?The humanities are academic disciplines that study human culture, using methods that are primarily analytical, critical, or speculative, and having a significant historical element, as distinguished from the mainly empirical approaches of the natural sciences. The humanities include ancient and modern languages, literature, philosophy, religion, andvisual and performing arts such as music and theatre. The humanities that are also sometimes regarded as social sciences include history, anthropology, area studies,communication studies, cultural studies, law and linguistics.
Scholars working in the humanities are sometimes described as “humanists”.  However, that term also describes the philosophical position of humanism, which some “antihumanist” scholars in the humanities reject. Some secondary schools offer humanities classes, usually consisting of Englishliterature, global studies, and art. Human disciplines like history, cultural anthropology and psychoanalysis study subject matters to which the experimental method does not apply, and they have access instead to the comparative method and comparative research.
The classics, in the Western academic tradition, refer to cultures of classical antiquity, namely the Ancient Greek and Roman cultures. The study of the classics is considered one of the cornerstones of the humanities; however, its popularity declined during the 20th century. Nevertheless, the influence of classical ideas in many humanities disciplines, such as philosophy and literature, remains strong; for example, the Gilgamesh Epic from Mesopotamia, the Egyptian Book of the Dead, the Vedas and Upanishads in India and various writings attributed to Confucius, Lao-tse and Chuang-tzu in China.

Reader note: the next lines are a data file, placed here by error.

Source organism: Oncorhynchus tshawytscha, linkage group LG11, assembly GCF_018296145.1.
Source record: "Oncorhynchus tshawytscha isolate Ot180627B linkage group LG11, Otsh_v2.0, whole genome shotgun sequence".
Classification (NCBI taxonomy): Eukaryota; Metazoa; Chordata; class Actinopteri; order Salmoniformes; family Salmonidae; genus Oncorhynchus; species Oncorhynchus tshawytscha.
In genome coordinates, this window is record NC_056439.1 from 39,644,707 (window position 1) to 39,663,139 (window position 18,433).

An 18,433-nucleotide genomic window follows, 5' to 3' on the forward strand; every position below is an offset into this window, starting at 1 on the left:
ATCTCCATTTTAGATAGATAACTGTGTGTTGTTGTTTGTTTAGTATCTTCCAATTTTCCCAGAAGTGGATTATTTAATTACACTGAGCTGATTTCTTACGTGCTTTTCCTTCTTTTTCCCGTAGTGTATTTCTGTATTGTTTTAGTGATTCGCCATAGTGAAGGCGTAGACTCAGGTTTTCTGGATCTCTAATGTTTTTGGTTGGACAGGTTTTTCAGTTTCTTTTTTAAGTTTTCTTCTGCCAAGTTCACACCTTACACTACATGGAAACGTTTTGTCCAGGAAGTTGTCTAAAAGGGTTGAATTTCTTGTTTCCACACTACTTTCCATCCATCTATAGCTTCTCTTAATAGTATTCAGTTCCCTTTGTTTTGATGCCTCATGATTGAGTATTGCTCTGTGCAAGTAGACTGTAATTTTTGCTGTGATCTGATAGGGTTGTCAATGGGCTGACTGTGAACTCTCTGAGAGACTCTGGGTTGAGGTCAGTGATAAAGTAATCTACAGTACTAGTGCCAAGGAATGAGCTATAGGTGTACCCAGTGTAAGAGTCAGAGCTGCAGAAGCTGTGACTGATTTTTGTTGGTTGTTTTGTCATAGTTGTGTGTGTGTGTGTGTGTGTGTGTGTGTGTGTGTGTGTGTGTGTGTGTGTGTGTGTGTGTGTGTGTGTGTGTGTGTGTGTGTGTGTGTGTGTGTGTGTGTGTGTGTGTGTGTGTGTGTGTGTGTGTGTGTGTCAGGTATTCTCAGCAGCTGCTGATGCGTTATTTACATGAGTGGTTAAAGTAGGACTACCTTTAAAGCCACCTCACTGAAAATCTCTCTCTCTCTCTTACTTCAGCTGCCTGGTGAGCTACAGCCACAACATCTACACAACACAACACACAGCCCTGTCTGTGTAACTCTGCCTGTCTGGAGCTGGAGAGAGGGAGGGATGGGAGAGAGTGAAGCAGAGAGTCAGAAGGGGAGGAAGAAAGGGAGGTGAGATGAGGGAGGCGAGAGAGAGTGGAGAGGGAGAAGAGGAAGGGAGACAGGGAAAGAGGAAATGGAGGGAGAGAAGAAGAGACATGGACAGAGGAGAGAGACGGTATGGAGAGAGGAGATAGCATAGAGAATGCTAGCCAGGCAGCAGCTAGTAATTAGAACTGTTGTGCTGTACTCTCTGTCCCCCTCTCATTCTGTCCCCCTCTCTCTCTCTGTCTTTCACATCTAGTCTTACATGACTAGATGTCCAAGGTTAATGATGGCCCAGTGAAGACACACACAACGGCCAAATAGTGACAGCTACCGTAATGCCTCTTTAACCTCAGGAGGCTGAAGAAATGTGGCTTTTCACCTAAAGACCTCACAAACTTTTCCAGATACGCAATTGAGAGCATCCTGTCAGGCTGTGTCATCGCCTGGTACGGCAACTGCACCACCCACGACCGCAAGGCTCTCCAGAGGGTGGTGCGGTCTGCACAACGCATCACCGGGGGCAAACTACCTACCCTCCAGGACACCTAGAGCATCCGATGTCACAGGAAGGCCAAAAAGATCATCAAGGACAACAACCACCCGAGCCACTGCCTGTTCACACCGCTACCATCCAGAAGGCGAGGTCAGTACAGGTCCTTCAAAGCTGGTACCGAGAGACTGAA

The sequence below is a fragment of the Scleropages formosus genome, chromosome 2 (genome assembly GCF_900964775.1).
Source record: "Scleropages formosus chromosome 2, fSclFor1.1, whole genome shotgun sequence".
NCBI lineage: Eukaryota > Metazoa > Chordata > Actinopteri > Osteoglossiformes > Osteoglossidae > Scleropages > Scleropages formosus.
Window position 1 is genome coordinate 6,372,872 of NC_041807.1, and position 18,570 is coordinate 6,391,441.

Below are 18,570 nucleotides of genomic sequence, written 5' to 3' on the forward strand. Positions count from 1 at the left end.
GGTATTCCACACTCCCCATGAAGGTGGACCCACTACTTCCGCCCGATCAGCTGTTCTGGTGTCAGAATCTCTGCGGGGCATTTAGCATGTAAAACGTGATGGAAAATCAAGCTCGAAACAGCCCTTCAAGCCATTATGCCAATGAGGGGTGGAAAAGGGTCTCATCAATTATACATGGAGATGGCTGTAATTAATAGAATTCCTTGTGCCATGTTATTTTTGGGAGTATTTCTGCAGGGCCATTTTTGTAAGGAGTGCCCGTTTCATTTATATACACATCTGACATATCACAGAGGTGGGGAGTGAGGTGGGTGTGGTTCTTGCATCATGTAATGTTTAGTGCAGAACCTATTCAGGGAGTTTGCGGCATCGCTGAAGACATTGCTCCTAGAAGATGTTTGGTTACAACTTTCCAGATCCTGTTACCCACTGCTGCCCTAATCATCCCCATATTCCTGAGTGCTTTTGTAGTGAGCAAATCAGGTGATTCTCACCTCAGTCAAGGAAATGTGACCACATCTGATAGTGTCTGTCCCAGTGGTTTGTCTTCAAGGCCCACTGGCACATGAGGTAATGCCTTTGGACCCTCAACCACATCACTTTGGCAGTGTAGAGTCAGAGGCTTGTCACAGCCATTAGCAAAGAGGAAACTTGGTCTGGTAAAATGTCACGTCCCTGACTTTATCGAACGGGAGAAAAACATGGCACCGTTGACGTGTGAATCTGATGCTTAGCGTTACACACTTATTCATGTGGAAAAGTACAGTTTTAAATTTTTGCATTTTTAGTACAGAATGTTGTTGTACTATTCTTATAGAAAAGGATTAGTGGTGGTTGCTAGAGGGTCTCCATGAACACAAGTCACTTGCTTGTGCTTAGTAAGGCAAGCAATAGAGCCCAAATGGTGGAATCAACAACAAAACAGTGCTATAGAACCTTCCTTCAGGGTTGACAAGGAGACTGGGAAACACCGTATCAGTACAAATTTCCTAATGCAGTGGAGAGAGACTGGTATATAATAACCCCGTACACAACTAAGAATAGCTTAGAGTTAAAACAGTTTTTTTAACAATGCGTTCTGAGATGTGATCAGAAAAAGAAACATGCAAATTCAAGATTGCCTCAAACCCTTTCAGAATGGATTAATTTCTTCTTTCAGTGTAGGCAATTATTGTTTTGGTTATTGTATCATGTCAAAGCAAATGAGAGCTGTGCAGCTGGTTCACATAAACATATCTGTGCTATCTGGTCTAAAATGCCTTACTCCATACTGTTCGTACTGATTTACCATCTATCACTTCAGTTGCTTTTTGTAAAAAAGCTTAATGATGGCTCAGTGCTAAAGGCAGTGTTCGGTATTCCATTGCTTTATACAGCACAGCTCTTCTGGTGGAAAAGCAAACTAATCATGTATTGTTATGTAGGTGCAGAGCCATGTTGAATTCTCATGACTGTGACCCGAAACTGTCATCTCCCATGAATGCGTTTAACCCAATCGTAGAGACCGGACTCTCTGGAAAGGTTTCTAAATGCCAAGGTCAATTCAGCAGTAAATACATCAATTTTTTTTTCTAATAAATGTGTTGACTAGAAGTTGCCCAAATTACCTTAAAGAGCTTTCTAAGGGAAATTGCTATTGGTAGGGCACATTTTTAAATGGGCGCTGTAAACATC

History is systematically collected information about the past. When used as the name of a field of study, history refers to the study and interpretation of the record of humans, societies, institutions, and any topic that has changed over time. Traditionally, the study of history has been considered a part of the humanities. In modern academia, history is occasionally classified as a social science. Languages while the scientific study of language is known as linguistics and is generally considered a social science or a cognitive science, the study of languages is still central to the humanities.
A good deal of twentieth-century and twenty-first-century philosophy has been devoted to the analysis of language and to the question of whether, as Wittgenstein claimed, many of our philosophical confusions derive from the vocabulary we use; literary theory has explored the rhetorical, associative, and ordering features of language; and historical linguists have studied the development of languages across time.
Literature, covering a variety of uses of language including prose forms (such as the novel), poetry and drama, also lies at the heart of the modern humanities curriculum. College-level programs in a foreign language usually include study of important works of the literature in that language, as well as the language itself. Law In common parlance, law means a rule which (unlike a rule of ethics) is capable of enforcement through institutions.